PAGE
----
Saturday, March 27, 2010

Invisible country

Afghanistan. A place of emptiness and void, crime and corruption. Or a land of beauty and hospitality. The graveyard of empires. Foreign Policy Issue NĂºmero Uno. A failed state.

It's wielded for many purposes, bent for many an agenda, understood insofar as necessary to conquer. It's thought of only en route to somewhere else. Somehow it's often the same destination: security. Buffer for Pax Brittanica. Site shoving the stake into the heart of Evil Socialism. The key to international security in a globalized world.

The vogue, today, is to win the hearts and minds of an unnamed Afghan populace, offering the toys of money and prestige to coax a warring people away from insurgency.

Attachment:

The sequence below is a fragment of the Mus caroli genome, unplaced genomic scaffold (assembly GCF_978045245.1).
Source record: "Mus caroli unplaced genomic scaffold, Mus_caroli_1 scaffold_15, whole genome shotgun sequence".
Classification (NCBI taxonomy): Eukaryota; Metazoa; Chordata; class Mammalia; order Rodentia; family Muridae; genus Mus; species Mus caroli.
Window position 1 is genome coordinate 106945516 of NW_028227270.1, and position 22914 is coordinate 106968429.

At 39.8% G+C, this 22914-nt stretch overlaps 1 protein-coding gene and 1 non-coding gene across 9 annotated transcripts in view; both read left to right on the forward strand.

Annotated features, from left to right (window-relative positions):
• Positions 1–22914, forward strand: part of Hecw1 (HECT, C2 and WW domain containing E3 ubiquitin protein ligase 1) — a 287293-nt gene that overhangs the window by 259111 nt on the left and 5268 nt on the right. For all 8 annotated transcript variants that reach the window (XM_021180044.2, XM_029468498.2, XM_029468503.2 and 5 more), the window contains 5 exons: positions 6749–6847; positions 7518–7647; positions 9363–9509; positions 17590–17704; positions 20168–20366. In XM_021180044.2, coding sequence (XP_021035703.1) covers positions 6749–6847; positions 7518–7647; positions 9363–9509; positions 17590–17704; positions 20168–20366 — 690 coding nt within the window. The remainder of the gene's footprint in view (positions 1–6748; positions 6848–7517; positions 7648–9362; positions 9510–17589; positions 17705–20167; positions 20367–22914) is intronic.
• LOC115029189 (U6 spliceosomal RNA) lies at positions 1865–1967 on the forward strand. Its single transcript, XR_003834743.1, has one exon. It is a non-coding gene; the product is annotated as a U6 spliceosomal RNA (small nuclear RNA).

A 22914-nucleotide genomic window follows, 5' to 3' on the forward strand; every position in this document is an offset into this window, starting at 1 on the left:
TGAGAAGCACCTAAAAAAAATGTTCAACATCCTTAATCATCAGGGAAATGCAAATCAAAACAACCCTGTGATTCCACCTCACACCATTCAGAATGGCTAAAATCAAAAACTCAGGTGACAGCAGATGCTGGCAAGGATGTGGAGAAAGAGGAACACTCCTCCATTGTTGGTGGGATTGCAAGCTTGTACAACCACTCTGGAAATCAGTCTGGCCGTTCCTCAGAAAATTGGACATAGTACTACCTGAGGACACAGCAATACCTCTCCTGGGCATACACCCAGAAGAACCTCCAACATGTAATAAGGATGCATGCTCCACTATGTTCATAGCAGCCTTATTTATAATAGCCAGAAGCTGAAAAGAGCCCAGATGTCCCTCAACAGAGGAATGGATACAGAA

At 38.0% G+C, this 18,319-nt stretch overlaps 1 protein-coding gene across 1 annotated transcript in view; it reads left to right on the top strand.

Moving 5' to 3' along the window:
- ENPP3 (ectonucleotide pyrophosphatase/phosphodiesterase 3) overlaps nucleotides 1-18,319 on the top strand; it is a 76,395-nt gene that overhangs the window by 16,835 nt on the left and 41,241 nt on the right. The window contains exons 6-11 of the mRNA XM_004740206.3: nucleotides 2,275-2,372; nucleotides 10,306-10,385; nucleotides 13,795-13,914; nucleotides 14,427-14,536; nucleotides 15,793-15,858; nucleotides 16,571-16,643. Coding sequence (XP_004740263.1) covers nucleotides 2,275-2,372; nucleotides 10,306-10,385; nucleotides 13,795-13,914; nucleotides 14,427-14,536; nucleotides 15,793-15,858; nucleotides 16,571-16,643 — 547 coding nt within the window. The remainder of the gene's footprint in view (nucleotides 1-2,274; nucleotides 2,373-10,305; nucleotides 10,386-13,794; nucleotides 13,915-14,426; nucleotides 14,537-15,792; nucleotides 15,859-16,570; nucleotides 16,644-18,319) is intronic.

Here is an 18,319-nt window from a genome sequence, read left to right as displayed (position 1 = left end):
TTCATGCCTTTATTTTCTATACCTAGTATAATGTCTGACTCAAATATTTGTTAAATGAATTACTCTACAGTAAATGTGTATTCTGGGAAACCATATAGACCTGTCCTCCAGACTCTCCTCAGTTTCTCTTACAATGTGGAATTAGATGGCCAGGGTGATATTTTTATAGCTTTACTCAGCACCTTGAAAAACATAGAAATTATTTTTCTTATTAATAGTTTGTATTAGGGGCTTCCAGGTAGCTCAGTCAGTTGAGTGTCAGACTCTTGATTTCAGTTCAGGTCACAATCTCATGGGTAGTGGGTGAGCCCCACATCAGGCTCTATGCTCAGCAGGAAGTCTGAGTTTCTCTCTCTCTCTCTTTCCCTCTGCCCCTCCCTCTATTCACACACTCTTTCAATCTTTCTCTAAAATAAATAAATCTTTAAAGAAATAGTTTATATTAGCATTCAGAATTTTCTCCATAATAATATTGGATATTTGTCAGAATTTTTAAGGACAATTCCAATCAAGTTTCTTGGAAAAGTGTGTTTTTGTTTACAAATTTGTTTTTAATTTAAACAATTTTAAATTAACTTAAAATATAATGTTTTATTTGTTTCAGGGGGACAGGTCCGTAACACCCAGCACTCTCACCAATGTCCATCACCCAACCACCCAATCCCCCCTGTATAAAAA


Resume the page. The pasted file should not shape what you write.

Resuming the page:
We ignore Afghans as they are, imagining them instead as we want them to be. Forgotten are the policy contradictions. Not only those borne out a generation ago, at the endgame of the Cold War -- the blowback of those inconsistencies already writ large on our collective consciousness. Nor just the support proffered to the Taliban months before an invasion to remove them from power. But also those internal inconsistencies in the halls of knowledge and power that fail to advance even their own designs. The twins of war and development cannot be left welded together for security, in distant terrorized countries or in local counterterrorized villages.

What would it take to see an invisible country? A different way of knowing and acting.

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